Tam said...

Trivial pursuit answer: A full warshot used 660 lbs of powder.

Ed Foster said...

My cousin Gene told me that it was considered poor form to try a trailing shot (with a turret pointing more than 90 degrees off centerline). Seems it didn't bother the guys in the turrets, but the folks below in the loading spaces were more than bummed when the rivets started bouncing around.

He was in a Mark 37 firecontrol mount running the 5 inch 38's on the portside, but got to fire the big guns from his station several times a year.

We have a cute picture he took of the forward turrets opening fire. He was hanging in the hatch of his mount snapping the picture when things went bang and he fetched up quite a bit below. It's blurry and jangled, but hell for leather colorful.

Interestingly, one of his 5 inch mounts broke the stop while traversing on a towed sleeve during AA drill and took off part of the bridge.

Some folks have all the fun.

Anonymous said...

Lanius wrote
That's actually a disadvantage.

To Raytheon's bottom line, but what's good for the syndicate is good for the military.. and that's how it'll always be ;-)


Huh, shows what you know. Raytheon also produces tank & arty rounds. They are likely agnostic about which Raytheon product you use to whack the enemy: fewer missiles, more arty rounds. It's all good.

SoupOrMan said...

My only question is "How do we get the Mk256 onto a forward-firing hardpoint for an airframe? Or better, two of them for strafing runs?" Who could build an airframe that could handle that much recoil?

Then again, I see all the T-37s in the Boneyard and think "You could set a couple of ANG units up with A-37s for border defense/COIN roles." You can do that with drones, too, I suppose, but they can't always carry the direct firepower needed.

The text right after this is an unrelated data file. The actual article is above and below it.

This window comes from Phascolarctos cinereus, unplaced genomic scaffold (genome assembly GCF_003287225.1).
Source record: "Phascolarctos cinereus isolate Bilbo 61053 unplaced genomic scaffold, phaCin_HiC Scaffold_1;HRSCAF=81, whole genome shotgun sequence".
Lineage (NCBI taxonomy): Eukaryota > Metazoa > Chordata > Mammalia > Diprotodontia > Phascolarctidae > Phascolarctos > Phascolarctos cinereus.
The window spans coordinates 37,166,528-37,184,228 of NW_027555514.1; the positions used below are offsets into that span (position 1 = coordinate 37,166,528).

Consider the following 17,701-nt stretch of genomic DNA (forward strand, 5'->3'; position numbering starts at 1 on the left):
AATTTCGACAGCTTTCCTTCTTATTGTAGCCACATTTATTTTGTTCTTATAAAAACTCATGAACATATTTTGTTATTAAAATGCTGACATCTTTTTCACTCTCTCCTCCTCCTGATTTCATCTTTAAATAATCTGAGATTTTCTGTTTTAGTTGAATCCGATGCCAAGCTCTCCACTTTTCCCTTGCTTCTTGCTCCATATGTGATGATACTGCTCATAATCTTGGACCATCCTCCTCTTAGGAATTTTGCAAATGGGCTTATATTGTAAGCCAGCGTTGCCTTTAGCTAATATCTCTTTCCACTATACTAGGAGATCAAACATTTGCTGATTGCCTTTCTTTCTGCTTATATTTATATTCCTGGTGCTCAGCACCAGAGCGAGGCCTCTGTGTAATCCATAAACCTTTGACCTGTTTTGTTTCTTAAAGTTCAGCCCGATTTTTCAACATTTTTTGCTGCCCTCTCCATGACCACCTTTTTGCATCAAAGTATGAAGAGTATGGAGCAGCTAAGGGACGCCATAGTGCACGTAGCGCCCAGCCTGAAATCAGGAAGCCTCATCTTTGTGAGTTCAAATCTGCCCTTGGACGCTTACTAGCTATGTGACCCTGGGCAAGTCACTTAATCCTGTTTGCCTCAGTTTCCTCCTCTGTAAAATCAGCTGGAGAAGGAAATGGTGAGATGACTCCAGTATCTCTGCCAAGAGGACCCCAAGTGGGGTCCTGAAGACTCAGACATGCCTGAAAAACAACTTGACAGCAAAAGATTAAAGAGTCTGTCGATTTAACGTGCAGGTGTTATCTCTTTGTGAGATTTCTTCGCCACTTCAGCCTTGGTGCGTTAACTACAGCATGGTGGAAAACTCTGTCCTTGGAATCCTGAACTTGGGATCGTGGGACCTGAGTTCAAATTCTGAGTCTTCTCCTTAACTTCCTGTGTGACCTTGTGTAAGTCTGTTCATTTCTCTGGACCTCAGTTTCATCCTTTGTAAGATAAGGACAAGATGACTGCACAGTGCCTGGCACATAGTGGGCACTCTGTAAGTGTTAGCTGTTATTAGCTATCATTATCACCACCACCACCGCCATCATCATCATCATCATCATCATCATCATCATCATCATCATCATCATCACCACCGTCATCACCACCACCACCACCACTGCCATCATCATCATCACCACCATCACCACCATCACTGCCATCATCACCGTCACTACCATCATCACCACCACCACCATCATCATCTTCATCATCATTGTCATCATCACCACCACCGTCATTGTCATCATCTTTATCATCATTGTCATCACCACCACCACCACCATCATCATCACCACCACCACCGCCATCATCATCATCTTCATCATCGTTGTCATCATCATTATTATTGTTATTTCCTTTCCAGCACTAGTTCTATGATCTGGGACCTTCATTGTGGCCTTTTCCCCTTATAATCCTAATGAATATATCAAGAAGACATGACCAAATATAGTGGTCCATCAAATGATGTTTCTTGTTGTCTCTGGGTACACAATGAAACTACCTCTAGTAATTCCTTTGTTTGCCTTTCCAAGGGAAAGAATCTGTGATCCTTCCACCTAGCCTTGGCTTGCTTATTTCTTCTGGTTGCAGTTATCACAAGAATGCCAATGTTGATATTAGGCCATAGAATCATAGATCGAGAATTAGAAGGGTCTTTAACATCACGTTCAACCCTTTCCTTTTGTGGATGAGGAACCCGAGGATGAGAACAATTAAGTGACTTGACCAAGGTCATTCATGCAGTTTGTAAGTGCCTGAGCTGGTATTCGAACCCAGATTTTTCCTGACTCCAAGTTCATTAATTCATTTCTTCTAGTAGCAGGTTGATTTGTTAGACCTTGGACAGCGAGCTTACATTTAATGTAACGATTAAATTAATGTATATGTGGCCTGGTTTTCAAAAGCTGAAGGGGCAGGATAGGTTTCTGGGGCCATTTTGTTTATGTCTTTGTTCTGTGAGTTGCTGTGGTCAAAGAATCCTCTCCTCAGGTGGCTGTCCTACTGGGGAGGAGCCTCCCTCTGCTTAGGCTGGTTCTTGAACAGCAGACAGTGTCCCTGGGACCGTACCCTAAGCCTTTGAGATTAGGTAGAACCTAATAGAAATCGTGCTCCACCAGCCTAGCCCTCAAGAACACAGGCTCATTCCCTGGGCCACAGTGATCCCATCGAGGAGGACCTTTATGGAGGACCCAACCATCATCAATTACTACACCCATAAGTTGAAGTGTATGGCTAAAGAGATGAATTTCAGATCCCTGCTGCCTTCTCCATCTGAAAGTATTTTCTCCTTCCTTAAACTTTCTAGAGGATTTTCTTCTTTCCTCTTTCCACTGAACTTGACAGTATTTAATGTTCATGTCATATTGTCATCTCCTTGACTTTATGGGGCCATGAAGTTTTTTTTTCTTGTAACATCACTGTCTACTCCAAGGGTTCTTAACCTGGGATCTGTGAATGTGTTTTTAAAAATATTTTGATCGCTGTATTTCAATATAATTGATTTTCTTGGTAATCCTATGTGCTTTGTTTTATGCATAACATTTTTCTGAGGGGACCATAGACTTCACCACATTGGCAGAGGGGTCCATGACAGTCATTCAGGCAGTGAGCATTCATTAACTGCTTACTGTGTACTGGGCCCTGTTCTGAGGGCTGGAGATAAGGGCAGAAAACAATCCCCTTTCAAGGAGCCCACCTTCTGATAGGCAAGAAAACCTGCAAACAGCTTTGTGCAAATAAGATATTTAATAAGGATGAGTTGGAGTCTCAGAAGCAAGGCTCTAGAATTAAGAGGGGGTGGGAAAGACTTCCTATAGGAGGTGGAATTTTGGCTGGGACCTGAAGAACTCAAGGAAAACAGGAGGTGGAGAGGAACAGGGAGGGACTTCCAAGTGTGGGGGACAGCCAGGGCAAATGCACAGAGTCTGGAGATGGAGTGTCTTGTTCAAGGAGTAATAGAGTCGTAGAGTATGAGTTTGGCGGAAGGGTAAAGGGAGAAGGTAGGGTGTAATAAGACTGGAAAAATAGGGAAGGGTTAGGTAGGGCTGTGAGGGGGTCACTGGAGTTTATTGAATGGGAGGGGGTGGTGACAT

Sigman said...

Hi Ed, he was on 51-55. I took him to see her at Norfolk a few years before he passed. As soon as he saw her, he stood straighter and quietly looked at her for a long time. As we walked the decks, he pointed out where AA mounts used to be and the twin 5" mounts that were removed for the tomahawk batteries. He often told me his time aboard were the best of his life. While there we took the harbor tour. If I was a young Marine about to invade a hostile shore and I had my choice of several modern ships with the single automatic cannon or a battleship alone I'd take the battleship.

Larry said...

"and both are way more accurate than even the best battleship salvos..."
but nowhere near as impressive.

Colorado Joe said...

My uncle was crew chief on the first live fire flight of what later became the B-25H (75mm cannon) during his second tour in WWII.

On the first test, they fired the weapon as planned, but then had to RTB because of control problems with the aircraft. When they landed, they discovered that the recoil had "wrinkled" the airframe just behind the wingroots, shortening the aircraft enough to cause slack in the control cables leading to the tail. The airframe was a total loss.

Lanius said...

@Anonymous C..

But no doubt more can be charged for producing guided missiles than dumb artillery rounds.
Higher revenue possible there, I bet.

Anyone thinks ^ is not true?

Tam said...

Considering you'd need to produce more shells to do the same job, I think it would probably be a wash.

Bram said...

Anonymous above mentioned the Des Moines class cruisers.

They sported 9 8-inch auto-cannons. Each cannon capable of firing seven shots a minute. Do the math. Ringo had some fun with them.

Anonymous said...

" Ed Foster said...
My cousin Gene told me that it was considered poor form to try a trailing shot (with a turret pointing more than 90 degrees off centerline). Seems it didn't bother the guys in the turrets, but the folks below in the loading spaces were more than bummed when the rivets started bouncing around."

The USS Texas (in Houston) has a "hard hat tour". You can see the forward and aft crew heads. THe forward crew head still has nice ceramic tile. The aft tile is broken and cracked. The tour guide said this was when they fired the 14" guns over the stern. It cracked the tile.

Sigivald said...

Wasn't/isn't the winner (in terms of operationally used "big", if not "big and FAST") still the 105mm M102 on the AC-130E/H/U?

(I can't imagine it loaded particular slower than that 75mm in the B-25...)

Sigivald said...

(Also, I see Joseph beat me to it. Which irks, because I swear I actually looked at the comments first to see if someone had.

But of course, how could I notice that BEFORE posting?)